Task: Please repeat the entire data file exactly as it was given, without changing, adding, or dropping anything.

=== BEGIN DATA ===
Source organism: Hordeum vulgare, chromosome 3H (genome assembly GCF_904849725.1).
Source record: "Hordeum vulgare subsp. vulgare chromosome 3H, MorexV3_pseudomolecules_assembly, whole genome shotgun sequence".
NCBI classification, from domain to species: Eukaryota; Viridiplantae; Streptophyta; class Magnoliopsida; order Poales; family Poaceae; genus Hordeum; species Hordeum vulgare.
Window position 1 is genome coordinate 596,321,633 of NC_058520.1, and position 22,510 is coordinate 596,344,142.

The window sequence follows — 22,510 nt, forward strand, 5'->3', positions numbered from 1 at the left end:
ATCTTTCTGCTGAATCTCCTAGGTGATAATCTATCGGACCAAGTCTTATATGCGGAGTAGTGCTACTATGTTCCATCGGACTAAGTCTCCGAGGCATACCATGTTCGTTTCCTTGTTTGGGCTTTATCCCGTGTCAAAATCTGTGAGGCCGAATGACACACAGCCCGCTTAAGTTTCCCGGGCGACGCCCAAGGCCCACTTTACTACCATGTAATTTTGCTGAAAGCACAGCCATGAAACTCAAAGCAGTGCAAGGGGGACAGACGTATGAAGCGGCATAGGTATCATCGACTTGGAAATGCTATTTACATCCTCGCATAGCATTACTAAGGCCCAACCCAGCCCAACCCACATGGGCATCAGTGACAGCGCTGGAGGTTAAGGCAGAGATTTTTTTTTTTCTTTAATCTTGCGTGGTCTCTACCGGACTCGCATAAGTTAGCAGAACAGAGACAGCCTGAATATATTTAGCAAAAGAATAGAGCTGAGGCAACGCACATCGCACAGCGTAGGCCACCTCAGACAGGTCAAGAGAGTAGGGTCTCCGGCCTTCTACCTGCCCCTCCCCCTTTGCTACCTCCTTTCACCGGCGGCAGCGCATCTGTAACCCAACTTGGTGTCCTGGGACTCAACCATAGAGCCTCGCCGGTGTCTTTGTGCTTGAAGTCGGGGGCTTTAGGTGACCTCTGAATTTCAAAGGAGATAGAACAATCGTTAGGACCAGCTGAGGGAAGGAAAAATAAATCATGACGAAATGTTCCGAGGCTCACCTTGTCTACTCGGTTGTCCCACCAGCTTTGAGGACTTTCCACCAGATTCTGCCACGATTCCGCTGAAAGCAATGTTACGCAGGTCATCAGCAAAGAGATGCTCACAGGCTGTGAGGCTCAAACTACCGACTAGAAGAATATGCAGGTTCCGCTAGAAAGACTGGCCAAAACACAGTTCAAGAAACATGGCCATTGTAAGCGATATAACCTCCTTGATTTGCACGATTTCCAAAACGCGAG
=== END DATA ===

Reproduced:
Source organism: Hordeum vulgare, chromosome 3H (genome assembly GCF_904849725.1).
Source record: "Hordeum vulgare subsp. vulgare chromosome 3H, MorexV3_pseudomolecules_assembly, whole genome shotgun sequence".
NCBI classification, from domain to species: Eukaryota; Viridiplantae; Streptophyta; class Magnoliopsida; order Poales; family Poaceae; genus Hordeum; species Hordeum vulgare.
Window position 1 is genome coordinate 596,321,633 of NC_058520.1, and position 22,510 is coordinate 596,344,142.

The window sequence follows — 22,510 nt, forward strand, 5'->3', positions numbered from 1 at the left end:
ATCTTTCTGCTGAATCTCCTAGGTGATAATCTATCGGACCAAGTCTTATATGCGGAGTAGTGCTACTATGTTCCATCGGACTAAGTCTCCGAGGCATACCATGTTCGTTTCCTTGTTTGGGCTTTATCCCGTGTCAAAATCTGTGAGGCCGAATGACACACAGCCCGCTTAAGTTTCCCGGGCGACGCCCAAGGCCCACTTTACTACCATGTAATTTTGCTGAAAGCACAGCCATGAAACTCAAAGCAGTGCAAGGGGGACAGACGTATGAAGCGGCATAGGTATCATCGACTTGGAAATGCTATTTACATCCTCGCATAGCATTACTAAGGCCCAACCCAGCCCAACCCACATGGGCATCAGTGACAGCGCTGGAGGTTAAGGCAGAGATTTTTTTTTTTCTTTAATCTTGCGTGGTCTCTACCGGACTCGCATAAGTTAGCAGAACAGAGACAGCCTGAATATATTTAGCAAAAGAATAGAGCTGAGGCAACGCACATCGCACAGCGTAGGCCACCTCAGACAGGTCAAGAGAGTAGGGTCTCCGGCCTTCTACCTGCCCCTCCCCCTTTGCTACCTCCTTTCACCGGCGGCAGCGCATCTGTAACCCAACTTGGTGTCCTGGGACTCAACCATAGAGCCTCGCCGGTGTCTTTGTGCTTGAAGTCGGGGGCTTTAGGTGACCTCTGAATTTCAAAGGAGATAGAACAATCGTTAGGACCAGCTGAGGGAAGGAAAAATAAATCATGACGAAATGTTCCGAGGCTCACCTTGTCTACTCGGTTGTCCCACCAGCTTTGAGGACTTTCCACCAGATTCTGCCACGATTCCGCTGAAAGCAATGTTACGCAGGTCATCAGCAAAGAGATGCTCACAGGCTGTGAGGCTCAAACTACCGACTAGAAGAATATGCAGGTTCCGCTAGAAAGACTGGCCAAAACACAGTTCAAGAAACATGGCCATTGTAAGCGATATAACCTCCTTGATTTGCACGATTTCCAAAACGCGAG